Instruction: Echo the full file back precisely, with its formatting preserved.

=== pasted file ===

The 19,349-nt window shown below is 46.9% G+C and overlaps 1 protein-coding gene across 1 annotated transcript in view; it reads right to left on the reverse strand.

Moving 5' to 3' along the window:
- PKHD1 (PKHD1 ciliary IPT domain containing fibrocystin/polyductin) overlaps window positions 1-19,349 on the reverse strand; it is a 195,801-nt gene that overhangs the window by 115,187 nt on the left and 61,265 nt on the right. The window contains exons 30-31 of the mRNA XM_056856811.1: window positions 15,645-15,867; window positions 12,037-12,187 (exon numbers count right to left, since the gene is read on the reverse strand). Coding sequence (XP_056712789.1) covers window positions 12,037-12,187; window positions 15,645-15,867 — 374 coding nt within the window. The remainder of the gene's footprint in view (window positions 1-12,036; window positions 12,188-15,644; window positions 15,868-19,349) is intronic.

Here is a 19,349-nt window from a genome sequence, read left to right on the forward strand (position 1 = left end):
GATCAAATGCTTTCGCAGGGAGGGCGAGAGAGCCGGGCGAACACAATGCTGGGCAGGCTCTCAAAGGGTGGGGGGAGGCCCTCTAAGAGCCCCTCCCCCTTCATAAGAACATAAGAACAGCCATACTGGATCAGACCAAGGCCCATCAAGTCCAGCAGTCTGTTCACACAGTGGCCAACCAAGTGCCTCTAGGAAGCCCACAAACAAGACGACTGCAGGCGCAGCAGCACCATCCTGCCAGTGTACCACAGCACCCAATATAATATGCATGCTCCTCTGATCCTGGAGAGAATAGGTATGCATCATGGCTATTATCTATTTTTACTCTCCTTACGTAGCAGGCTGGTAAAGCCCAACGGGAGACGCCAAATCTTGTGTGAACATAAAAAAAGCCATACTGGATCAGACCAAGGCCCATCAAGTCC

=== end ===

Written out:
The 19,349-nt window shown below is 46.9% G+C and overlaps 1 protein-coding gene across 1 annotated transcript in view; it reads right to left on the reverse strand.

Moving 5' to 3' along the window:
- PKHD1 (PKHD1 ciliary IPT domain containing fibrocystin/polyductin) overlaps window positions 1-19,349 on the reverse strand; it is a 195,801-nt gene that overhangs the window by 115,187 nt on the left and 61,265 nt on the right. The window contains exons 30-31 of the mRNA XM_056856811.1: window positions 15,645-15,867; window positions 12,037-12,187 (exon numbers count right to left, since the gene is read on the reverse strand). Coding sequence (XP_056712789.1) covers window positions 12,037-12,187; window positions 15,645-15,867 — 374 coding nt within the window. The remainder of the gene's footprint in view (window positions 1-12,036; window positions 12,188-15,644; window positions 15,868-19,349) is intronic.

Here is a 19,349-nt window from a genome sequence, read left to right on the forward strand (position 1 = left end):
GATCAAATGCTTTCGCAGGGAGGGCGAGAGAGCCGGGCGAACACAATGCTGGGCAGGCTCTCAAAGGGTGGGGGGAGGCCCTCTAAGAGCCCCTCCCCCTTCATAAGAACATAAGAACAGCCATACTGGATCAGACCAAGGCCCATCAAGTCCAGCAGTCTGTTCACACAGTGGCCAACCAAGTGCCTCTAGGAAGCCCACAAACAAGACGACTGCAGGCGCAGCAGCACCATCCTGCCAGTGTACCACAGCACCCAATATAATATGCATGCTCCTCTGATCCTGGAGAGAATAGGTATGCATCATGGCTATTATCTATTTTTACTCTCCTTACGTAGCAGGCTGGTAAAGCCCAACGGGAGACGCCAAATCTTGTGTGAACATAAAAAAAGCCATACTGGATCAGACCAAGGCCCATCAAGTCC